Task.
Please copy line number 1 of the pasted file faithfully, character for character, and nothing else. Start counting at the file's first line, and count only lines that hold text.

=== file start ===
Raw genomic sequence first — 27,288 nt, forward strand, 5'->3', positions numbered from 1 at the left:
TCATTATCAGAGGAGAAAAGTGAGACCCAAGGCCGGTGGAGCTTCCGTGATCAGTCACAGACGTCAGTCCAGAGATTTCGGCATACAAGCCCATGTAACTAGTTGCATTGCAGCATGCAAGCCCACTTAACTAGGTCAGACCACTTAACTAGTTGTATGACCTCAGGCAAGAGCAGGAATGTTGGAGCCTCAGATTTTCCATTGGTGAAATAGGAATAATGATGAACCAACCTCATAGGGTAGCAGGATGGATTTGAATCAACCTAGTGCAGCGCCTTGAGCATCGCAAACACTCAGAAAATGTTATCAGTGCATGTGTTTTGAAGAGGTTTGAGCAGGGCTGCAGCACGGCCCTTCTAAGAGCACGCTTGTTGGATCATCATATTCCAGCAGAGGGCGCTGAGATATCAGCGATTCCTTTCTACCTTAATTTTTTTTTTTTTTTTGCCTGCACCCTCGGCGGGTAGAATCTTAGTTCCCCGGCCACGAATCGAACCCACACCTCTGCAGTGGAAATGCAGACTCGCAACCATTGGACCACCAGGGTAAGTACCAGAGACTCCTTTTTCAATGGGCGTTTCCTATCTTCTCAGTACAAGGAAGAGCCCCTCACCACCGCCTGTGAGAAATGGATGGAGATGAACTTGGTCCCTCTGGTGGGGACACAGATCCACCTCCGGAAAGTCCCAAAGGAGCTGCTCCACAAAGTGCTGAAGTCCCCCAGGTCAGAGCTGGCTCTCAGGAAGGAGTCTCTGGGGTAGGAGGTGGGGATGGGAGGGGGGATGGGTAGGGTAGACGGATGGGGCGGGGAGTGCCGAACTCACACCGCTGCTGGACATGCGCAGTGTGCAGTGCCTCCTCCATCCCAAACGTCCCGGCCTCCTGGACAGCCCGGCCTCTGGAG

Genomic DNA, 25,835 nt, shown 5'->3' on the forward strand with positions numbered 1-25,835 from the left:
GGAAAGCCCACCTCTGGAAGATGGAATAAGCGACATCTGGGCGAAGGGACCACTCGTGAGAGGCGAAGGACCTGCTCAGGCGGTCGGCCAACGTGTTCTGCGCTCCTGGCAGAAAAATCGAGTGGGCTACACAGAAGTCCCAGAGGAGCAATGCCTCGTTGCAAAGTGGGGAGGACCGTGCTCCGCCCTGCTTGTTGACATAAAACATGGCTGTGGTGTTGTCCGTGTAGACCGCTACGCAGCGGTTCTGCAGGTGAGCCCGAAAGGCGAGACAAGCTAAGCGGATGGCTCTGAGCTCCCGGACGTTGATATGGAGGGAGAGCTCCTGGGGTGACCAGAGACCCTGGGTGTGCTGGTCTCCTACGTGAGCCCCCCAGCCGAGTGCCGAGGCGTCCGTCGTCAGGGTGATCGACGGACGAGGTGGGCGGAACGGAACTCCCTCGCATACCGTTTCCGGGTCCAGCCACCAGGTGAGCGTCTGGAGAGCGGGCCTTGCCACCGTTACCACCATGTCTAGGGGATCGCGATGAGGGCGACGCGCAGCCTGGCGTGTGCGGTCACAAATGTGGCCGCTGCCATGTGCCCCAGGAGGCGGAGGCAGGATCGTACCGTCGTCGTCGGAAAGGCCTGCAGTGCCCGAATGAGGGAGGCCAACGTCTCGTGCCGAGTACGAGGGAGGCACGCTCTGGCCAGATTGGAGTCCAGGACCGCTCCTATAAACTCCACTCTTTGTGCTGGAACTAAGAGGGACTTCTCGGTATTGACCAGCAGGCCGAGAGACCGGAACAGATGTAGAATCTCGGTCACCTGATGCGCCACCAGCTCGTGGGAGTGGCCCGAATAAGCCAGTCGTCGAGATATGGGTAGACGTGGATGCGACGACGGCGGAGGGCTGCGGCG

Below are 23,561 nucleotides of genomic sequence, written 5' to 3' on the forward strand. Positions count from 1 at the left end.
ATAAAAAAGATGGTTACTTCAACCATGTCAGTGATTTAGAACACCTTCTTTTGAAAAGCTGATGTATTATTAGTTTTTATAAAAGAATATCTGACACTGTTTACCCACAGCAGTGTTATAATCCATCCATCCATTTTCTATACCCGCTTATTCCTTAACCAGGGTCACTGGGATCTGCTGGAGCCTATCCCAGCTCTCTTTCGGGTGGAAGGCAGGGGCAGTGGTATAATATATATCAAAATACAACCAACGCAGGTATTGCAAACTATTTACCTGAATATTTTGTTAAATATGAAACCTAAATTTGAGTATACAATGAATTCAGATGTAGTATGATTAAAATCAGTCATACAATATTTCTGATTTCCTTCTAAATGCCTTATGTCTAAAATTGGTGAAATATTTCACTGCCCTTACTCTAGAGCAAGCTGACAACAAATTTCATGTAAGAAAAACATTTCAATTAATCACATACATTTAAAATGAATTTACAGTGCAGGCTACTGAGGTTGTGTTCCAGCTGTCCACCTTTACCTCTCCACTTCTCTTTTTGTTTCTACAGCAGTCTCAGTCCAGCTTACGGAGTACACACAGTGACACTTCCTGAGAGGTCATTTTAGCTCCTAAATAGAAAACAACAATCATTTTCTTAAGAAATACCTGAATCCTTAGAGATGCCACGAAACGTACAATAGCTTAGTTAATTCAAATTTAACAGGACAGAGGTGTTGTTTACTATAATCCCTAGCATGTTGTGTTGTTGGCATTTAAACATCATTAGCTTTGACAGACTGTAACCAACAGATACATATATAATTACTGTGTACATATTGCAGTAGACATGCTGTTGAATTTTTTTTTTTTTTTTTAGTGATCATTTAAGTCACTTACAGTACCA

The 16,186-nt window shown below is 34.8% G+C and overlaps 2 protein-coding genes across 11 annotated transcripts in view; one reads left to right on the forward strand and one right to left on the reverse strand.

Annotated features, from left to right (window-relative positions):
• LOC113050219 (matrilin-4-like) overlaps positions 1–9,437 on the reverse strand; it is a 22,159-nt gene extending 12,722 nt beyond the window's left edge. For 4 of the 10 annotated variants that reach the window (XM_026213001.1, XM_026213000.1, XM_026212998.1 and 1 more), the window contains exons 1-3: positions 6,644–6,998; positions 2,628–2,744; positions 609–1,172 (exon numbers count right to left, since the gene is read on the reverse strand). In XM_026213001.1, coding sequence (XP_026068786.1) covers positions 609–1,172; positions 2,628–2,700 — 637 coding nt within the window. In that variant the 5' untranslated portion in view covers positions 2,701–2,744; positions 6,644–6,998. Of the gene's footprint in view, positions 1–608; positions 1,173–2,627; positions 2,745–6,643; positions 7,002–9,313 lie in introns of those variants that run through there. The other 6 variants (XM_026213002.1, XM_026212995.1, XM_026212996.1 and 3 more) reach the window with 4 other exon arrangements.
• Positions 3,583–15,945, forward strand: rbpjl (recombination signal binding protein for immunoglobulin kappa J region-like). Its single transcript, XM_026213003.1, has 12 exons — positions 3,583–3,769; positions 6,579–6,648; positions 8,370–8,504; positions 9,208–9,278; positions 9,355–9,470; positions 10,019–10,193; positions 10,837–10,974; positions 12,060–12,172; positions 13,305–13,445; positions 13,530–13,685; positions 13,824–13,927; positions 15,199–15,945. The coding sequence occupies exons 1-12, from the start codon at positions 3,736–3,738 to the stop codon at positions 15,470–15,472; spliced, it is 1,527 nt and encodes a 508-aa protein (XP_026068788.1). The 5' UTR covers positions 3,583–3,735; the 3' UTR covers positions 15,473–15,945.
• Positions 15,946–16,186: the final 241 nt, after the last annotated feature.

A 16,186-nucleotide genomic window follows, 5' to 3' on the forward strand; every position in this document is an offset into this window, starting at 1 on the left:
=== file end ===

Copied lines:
Raw genomic sequence first — 27,288 nt, forward strand, 5'->3', positions numbered from 1 at the left: